Is it wrong to think bad thoughts? Video Version (Music Only)

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How couples can fight fair

by Nathan Chua

If there is one thing that can be named as something that is certain to happen among couples, it is conflict.  There is a familiar quip among those in the helping business, that people will not hesitate to spend millions for a wedding, but can’t seem to fork out a few thousands for therapy.  Couples are mostly unaware of this absurdity.  They prepare for an elaborate wedding ceremony, that has little to no consequence on the long-term health of their relationship.

Anyway, since it is no longer a question of whether conflicts will arise or not, it is a matter of how such disagreements can draw two people together, rather than drive them apart.

Here are what come to mind:

Be factual, not historical

Yes, it is unfair for anyone in a relationship to keep bringing past hurts to spite the other.  Remember, I added the qualifier, “To spite the other.”  Please note though that it is not always wrong to raise past hurts.  However, airing those concerns at the outset, will mean you don’t have to bring them up in the future.

Mind reading vs. expressing desires

I have seen this play out in the counseling room countless times.  Couples feel uncomfortable asking for what they want.  In their minds, their partners should already know without being told.  On top of this, they are just as uncomfortable when their partners do the very thing they ask for, thinking it is contrived and insincere.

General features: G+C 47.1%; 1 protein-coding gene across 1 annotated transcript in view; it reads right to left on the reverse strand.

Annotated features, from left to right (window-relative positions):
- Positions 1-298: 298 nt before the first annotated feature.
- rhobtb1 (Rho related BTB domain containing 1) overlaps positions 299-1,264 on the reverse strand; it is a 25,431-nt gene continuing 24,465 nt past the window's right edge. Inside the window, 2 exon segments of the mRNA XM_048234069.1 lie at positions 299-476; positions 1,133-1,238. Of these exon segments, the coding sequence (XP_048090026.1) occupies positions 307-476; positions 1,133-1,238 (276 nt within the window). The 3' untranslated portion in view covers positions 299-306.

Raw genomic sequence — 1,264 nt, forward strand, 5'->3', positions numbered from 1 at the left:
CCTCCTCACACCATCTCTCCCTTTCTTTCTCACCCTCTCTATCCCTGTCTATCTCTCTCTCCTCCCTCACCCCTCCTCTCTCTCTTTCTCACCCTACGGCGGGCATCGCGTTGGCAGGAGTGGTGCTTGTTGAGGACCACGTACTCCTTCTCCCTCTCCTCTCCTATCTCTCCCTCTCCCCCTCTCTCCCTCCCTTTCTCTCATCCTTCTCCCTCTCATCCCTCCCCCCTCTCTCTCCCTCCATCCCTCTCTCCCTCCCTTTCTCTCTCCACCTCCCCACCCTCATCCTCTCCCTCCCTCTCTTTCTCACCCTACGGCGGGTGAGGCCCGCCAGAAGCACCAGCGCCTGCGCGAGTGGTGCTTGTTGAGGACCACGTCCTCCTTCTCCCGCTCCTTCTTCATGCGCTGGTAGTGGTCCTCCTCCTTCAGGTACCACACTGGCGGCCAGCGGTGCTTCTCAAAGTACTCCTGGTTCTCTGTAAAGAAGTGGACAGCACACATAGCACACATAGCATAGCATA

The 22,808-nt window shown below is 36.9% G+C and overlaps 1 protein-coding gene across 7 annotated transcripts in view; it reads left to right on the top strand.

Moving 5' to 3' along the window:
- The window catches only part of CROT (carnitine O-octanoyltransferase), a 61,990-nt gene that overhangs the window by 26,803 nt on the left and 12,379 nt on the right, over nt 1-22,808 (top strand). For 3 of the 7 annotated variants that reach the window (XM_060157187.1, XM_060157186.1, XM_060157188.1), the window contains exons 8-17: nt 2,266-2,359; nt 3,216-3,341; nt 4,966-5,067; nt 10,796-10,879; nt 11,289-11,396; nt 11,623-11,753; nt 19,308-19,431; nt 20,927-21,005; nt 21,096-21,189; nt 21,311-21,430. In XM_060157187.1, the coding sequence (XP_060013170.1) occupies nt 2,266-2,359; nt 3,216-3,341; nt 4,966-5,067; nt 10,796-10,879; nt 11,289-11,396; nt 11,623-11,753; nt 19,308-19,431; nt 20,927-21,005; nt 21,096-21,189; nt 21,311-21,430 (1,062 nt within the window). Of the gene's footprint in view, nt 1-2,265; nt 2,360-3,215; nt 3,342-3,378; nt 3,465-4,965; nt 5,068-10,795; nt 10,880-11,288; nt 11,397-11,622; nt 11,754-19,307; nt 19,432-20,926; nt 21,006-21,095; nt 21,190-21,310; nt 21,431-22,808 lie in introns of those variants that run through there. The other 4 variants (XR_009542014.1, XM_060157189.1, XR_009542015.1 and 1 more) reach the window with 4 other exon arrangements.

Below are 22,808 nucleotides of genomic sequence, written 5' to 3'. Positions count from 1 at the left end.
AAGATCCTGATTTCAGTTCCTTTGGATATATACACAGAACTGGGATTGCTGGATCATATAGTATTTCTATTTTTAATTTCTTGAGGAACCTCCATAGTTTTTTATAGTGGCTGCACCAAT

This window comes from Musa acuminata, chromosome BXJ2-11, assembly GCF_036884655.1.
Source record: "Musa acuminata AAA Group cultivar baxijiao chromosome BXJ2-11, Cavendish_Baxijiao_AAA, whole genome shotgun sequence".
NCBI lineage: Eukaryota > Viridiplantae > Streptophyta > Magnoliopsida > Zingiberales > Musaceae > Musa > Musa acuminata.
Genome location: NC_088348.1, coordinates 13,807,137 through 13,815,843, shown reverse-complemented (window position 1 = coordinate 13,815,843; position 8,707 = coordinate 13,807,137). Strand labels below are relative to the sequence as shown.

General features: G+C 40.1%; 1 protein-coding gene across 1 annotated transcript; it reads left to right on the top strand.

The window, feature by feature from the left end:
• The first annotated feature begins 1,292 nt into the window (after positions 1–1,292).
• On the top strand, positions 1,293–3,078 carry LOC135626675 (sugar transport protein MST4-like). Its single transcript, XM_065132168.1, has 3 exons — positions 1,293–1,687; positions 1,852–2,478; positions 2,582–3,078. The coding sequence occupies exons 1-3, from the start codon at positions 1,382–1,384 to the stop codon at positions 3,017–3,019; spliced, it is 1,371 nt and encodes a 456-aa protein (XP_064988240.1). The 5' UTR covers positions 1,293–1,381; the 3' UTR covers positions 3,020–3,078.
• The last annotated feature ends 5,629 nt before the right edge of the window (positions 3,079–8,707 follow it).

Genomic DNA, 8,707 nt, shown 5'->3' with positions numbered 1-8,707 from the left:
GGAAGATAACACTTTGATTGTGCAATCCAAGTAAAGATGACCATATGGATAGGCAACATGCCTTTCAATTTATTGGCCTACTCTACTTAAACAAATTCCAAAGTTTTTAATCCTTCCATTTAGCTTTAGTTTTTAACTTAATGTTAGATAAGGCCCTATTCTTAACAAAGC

Don’t be afraid to say what you want and what you need.  You will have differences in the ways you express and receive love.  Try to be open, honest and assertive.

Demanding instead of wishing

When you voice out what you want, make sure to express it as a wish, rather than a demand.  Unfortunately, this does not always work when there is so much contempt built up.  I recommend doing this with a counselor, who can help you express your wishes and be heard.

Overgeneralizations vs. specificity

Words like, “always” and “never,” normally arouse anger or defensiveness in your partner.  Be specific.  Try to focus on the act that you wish did not happen, for these acts don’t usually happen, “always.”

Denial vs. ownership

This is one of the most critical skills that couples need to learn.  Without this, couples will be locked in an unending blame game, trying to win a battle to determine who started it all.

Ownership gives your partner a sign that you are mature enough to acknowledge your imperfections.  Denial will drive you further into fierce arguments.  Accept your humanity by knowing you both have a role in your struggles.

For a last word, understand that conflicts are not to be avoided.  In fact, they should be welcomed.  To use a rather crude analogy, boxers are in the end expected to go up the ring and fight.  However, they are also expected to do so under rules that would make it fair.

In relationships, fighting can be healthy, only if it is done fairly.